Breaks are key to making great decisions in poker

May 2, 2017 3:00 AM

You can easily sit for hours at a time while playing in a poker session. Is it time for a break? If not now, when?

Poker provides plenty of mental stimulation that certainly exercises our minds, keeping them healthy, but what about physical exercise? Everyone needs some physical activity – some exercise – that goes beyond movements of your fingers, hands, neck, head, mouth and eyes while sitting at the table, playing your favorite poker game.

Studies have shown (no surprise!) physical activity and exercise are essential for our hearts, waistlines, even our ability to function. It also helps our brains thrive and stay sharp. What’s more, it has been suggested such activities – along with playing poker – help to prevent Alzheimer’s disease and other forms of dementia. Furthermore, these can also benefit your poker results.

Taking short breaks from the game – just 10-15 minutes – can help your poker game in many ways. Leave the table every so often for a breath of fresh air. Take a brisk walk outside of the casino; breathe deeply. Aside from the physical exercise, it will refresh your mind. As you walk, think about the game you are playing – the players whose chips you want to win. What are their playing traits? How should you best play against each? Do you think one of them bluffs a lot? Be prepared. Are you playing too many marginal hands preflop? Should you be playing more aggressively after the flop?

If you just suffered a bad beat on the river, it’s bound to be on your mind. As you proceed on your walk, reassure yourself it happens to everyone. As you take a deep breath, realize it’s just part of the game. Get over the anger and disappointment – natural emotional responses – and move forward. If not, it can only lead you to play carelessly – perhaps even go on tilt, and make costly mistakes. Avoid it. Taking a break can help.

The other day at the senior center, I discussed this topic with my poker buddy, Lucy. She raised a logical question that follows from my advice about taking an occasional break from the poker table.

“Poker is a sedentary activity, unlike playing sports and shopping where you move about. But you can exercise your body while sitting at the poker table,” she nodded. “Have you ever heard of isometrics?”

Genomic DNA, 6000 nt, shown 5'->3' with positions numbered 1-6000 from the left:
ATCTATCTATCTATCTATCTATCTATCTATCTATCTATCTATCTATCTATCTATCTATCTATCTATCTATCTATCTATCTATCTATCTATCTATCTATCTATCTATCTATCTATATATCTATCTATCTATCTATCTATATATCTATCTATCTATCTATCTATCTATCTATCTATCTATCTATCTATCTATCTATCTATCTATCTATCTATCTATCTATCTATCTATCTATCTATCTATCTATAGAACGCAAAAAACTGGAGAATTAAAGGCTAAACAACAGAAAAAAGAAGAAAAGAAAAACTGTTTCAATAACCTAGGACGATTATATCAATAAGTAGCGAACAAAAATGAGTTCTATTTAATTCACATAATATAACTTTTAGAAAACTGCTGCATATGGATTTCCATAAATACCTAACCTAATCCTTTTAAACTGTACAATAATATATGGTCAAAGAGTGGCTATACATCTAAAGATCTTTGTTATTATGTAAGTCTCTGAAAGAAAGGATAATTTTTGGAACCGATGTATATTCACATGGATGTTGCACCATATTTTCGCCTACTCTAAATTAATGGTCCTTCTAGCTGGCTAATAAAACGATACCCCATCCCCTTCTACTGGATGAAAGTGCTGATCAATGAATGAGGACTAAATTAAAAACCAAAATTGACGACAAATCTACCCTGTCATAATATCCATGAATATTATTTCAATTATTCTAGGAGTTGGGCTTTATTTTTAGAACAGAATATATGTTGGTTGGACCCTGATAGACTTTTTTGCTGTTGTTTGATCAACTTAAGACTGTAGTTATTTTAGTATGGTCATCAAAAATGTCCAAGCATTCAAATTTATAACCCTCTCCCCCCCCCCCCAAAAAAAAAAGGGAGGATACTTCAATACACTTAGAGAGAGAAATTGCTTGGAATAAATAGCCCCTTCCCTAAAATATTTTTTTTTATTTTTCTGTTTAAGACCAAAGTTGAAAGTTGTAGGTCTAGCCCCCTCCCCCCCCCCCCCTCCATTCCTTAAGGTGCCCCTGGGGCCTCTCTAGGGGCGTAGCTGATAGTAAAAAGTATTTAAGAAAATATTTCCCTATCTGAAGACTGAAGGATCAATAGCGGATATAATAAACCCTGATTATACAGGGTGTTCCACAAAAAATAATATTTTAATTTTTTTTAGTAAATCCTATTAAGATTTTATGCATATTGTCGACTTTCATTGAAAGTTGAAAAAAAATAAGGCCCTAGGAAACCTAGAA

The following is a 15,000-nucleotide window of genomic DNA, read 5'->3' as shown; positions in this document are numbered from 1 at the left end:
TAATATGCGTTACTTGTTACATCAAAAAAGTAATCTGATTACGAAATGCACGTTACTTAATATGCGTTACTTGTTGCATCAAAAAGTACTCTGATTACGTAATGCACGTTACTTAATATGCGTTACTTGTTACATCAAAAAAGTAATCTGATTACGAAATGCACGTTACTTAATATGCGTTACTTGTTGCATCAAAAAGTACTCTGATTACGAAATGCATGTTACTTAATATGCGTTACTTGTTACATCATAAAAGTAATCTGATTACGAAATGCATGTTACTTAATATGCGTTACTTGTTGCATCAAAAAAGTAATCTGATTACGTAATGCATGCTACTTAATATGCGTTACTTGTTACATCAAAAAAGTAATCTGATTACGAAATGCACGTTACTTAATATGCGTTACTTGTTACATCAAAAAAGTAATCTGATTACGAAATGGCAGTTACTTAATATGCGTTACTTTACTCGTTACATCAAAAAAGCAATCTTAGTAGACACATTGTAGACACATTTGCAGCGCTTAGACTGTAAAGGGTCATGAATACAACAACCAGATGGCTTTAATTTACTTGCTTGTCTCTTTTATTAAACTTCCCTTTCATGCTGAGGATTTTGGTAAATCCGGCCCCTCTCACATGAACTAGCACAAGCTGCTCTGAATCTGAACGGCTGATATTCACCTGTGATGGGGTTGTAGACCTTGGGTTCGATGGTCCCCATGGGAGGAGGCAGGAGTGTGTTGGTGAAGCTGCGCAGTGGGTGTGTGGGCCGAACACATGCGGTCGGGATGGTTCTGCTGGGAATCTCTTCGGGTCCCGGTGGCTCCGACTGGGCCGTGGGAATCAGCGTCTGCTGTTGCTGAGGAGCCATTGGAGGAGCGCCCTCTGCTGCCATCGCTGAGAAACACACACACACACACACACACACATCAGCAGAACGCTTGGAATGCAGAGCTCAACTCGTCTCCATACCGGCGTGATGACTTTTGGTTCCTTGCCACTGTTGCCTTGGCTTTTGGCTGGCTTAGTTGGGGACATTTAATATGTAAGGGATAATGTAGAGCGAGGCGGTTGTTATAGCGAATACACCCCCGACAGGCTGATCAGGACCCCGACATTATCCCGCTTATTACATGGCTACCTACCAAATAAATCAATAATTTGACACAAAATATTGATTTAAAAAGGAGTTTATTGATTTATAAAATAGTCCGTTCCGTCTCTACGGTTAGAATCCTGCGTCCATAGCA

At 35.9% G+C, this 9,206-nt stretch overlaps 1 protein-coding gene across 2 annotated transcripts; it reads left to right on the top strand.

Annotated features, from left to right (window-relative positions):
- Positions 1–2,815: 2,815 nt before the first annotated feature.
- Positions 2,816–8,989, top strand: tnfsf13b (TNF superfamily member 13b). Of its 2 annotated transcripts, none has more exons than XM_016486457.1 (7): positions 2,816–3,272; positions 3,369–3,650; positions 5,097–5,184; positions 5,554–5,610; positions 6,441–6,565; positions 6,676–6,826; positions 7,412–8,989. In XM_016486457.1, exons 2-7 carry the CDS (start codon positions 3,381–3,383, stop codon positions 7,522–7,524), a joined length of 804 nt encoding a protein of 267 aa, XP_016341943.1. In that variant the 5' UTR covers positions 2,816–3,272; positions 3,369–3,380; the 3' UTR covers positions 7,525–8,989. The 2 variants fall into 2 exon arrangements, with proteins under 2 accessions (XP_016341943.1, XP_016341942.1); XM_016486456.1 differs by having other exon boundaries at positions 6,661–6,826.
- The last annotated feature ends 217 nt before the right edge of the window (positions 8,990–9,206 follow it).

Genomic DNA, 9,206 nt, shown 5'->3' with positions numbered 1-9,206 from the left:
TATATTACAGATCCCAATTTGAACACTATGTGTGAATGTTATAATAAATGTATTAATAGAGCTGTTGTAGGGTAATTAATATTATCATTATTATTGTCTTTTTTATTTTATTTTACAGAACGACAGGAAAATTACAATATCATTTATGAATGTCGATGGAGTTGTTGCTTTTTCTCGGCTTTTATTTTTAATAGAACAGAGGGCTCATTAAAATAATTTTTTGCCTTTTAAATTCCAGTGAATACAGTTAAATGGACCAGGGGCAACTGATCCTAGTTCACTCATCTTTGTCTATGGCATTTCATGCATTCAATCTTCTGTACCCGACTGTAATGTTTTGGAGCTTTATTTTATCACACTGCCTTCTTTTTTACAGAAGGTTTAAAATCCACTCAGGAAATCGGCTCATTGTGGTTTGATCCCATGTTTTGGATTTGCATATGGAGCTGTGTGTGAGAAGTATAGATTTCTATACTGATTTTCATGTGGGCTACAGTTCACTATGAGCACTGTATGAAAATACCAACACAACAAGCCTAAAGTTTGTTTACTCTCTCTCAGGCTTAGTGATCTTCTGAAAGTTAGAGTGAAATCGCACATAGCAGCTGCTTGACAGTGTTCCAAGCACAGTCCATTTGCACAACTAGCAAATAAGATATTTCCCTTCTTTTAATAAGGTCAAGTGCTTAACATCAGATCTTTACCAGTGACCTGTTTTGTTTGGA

Lucy explained: “Isometrics are exercises that involve pulling or pushing against an immoveable object, such as the edge of the poker table or the bottom of the chair as you sit on it. (Beware of that messy wad of gum someone may have implanted there.)

Regarding exercising at the table, Lucy and I often attend the Gait-and-Balance class at the Freda Mohr Senior Center, where Kathy W. (a fantastic physical therapist) has taught us exercises that can easily be done while seated and involved in a poker hand, observing the action along with the players. Do these exercises rather than watching the basketball game on the big-screen TV mounted on the wall. Better yet, do your exercises while you are out of a hand (most of the hands dealt to you).

These include arm and shoulder stretches, keeping your arms close to your body so as not to disturb the players to your side. You can exercise your knees and arms while seated – even when you are involved in a hand. Simply clasp your hands on the outside of your knees and force them apart, restrained by your arms. Sometimes, while I am out of a hand, I stand up and, using the back of my chair for balance, exercise my knees and ankles – while observing the poker hand underway.

Bottom Line: There are many ways you can exercise parts of your body while playing poker – even while you are in the hand and focusing on it, and observing your opponents. An occasional short break from the game – a brisk walk outdoors – also is highly recommended.